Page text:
When the Pittsburgh Penguins visit the Chicago Blackhawks Sunday, they’ll be welcoming one regular back to their depleted lineup as winger Matt Cooke returns from a four-game suspension.
Of course, because it’s simply the way Pittsburgh’s luck has gone of late, that step forward comes with another step back as forward Nick Johnson left Friday’s practice and is day-to-day with an upper body injury. The 25-year-old Johnson, one of many recent call-ups from the Penguins’ AHL affiliate in Wilkes-Barre/Scranton, has been a bright spot in his four games with the big club, showing speed and recording three points (1G, 2A). Winger Tim Wallace, sent down Thursday and pointless in four NHL games this season so far, was called back up Saturday to replace him.
Indeed, most of the Penguins’ reasons for optimism lately have been tempered with a cause for concern. Injured forwards Chris Kunitz and Mark Letestu skated Friday after practice with the team’s strength and conditioning coach – Saturday, Dustin Jeffrey joined them – but head coach Dan Bylsma revealed that winger Arron Asham, previously described as day-to-day with an upper body injury, has concussion symptoms and hasn’t yet progressed to exercise.
Star center Evgeni Malkin was at the team’s practice facility Friday and is one week into six months of rehab for his surgically repaired knee, but there’s still no update on whether captain Sidney Crosby will make it back from his concussion this season or join Malkin on the shelf until next year.
Between Asham, Crosby and Eric Tangradi, blindsided by Trevor Gillies in a February 11 slugfest with the New York Islanders, the Penguins now have three players dealing with head injuries, with none of them on any timeframe to return.
“I don’t like talking about injures to begin with because I’m a layperson, and I feel even more so when it comes to concussions,” Bylsma said. “It’s just different with every person – different symptoms, different types of progression for the player – and that is totally up to the doctor.”
So, for now, the Penguins will take the positives where they can get them, starting with the return of an NHL regular in the gritty, controversial Cooke, suspended for four games after his hit from behind on Columbus defenseman Fedor Tyutin back on February 8.
“It’s one thing to have the frustration of being hurt or injured and not being able to play, but [worse] to physically be able to be out there and you just can’t,” Cooke said.
Pittsburgh can also be pleased with how its players have responded to what has been a truly head-shaking amount of adversity. With a lineup of forwards that has sometimes been exactly half comprised of players who started the year in the AHL, the Penguins have been consistent enough to remain in fourth place in the Eastern Conference with 76 points.
In fact, if the standings went by straight points, they’d be second, five behind Atlantic Division rival Philadelphia.
“The things that this group’s had to overcome over the last week is pretty amazing,” Cooke said. “I think we ‘re doing better than OK. It’s a credit to the organization, the management and coaching staff – not only here, but also in Wilkes-Barre – to stay on the same page and develop guys to be able to be ready to come in and play. Kudos to the young guys coming in, stepping up and playing big minutes in big roles.”
One of those young guys, 25-year-old Joe Vitale, opened the scoring in Pittsburgh’s 3-2, overtime win Wednesday at Colorado. Another, 26-year-old Brett Sterling, is on a point-per-game pace with four (2G, 2A) in four NHL games so far. The Penguins credit their success to opportunity, work ethic and the shared system played at all levels of the organization.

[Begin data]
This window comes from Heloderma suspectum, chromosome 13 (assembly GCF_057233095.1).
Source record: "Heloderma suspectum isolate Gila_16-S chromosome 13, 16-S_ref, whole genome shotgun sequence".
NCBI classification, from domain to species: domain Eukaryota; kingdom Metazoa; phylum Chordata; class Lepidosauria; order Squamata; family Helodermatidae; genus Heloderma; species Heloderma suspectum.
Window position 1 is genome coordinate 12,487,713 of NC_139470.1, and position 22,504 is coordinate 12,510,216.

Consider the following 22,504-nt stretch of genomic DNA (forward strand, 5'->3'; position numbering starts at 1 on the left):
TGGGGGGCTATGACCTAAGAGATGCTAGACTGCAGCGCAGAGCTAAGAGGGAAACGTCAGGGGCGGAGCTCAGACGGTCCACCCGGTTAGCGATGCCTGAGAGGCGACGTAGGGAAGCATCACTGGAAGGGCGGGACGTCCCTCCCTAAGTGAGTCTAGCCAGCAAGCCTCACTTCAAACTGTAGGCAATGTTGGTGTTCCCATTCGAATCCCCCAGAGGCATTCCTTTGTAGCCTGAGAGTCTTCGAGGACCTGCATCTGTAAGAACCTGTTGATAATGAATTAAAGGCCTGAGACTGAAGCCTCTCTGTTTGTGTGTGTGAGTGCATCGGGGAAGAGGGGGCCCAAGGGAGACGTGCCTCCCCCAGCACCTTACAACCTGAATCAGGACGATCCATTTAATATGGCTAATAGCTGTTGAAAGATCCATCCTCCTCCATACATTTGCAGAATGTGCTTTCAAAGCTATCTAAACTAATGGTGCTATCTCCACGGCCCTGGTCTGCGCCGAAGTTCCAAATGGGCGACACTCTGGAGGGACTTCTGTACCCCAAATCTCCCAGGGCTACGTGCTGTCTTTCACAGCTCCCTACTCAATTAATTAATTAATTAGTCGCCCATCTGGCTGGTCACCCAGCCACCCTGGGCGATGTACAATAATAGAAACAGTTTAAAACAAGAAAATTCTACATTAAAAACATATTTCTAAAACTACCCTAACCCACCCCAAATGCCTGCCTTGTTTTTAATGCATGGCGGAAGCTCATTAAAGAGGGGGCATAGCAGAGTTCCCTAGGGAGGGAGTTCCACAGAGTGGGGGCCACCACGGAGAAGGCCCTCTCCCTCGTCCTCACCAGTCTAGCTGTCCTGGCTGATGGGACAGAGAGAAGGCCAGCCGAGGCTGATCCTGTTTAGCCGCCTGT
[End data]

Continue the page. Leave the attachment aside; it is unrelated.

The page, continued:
“When Joe gets that goal in Colorado, you see his speed, you see his ability, you see his shot, but you also see the fact that he knew exactly what to do within our system to be in that position,” Bylsma said. “That’s a credit to Joe, it’s a credit to the coaching staff in Wilkes-Barre, and it’s also the expectation of coming in and stepping in with how we’re going to play.
“[With Sterling], the thing not to be overlooked is not just the fact that he’s got a point a game, but how he’s got it. The battle level and tenacity with which he’s played, the work ethic in the corners and on pucks … despite his diminutive [5-foot-7] size … that’s really been the big part of how he’s played. It’s allowed him to get some more opportunities, some more ice time and continued opportunity on the power play for him to cash in, which he’s made good on.”
The Penguins will be looking for plenty more of that from the newest members of their lineup as they prepare to play three games in the next four days, five by the end of the week. The stretch will start with two good tests – Monday at home against the rival Washington Capitals, who embarrassed Pittsburgh a week ago in a nationally televised, 3-0 shutout and, before that, Sunday’s contest at the defending Stanley Cup champion Chicago Blackhawks.
“Any time you play the defending champions, you want to prove that you can be in their spot; you want to beat them,” said defenseman Zbynek Michalek. “Even though they lost a lot of players in the summer, they’re still a good team. And it’s a tough building to play at; it’s a fun building and a loud building and they have great fans. They’re going to play hard because they’re a desperate team right now. They’re fighting for playoff position.”
Much like the Penguins, who – if they can keep treading water until their injured players begin coming back to the lineup – stand to be in better position than they probably have the right to expect.
“[I’ve never seen] this many players [out], but I think we’re doing well for the guys that are in the lineup,” said forward Tyler Kennedy. “We have faith in each other and we’re playing well together.”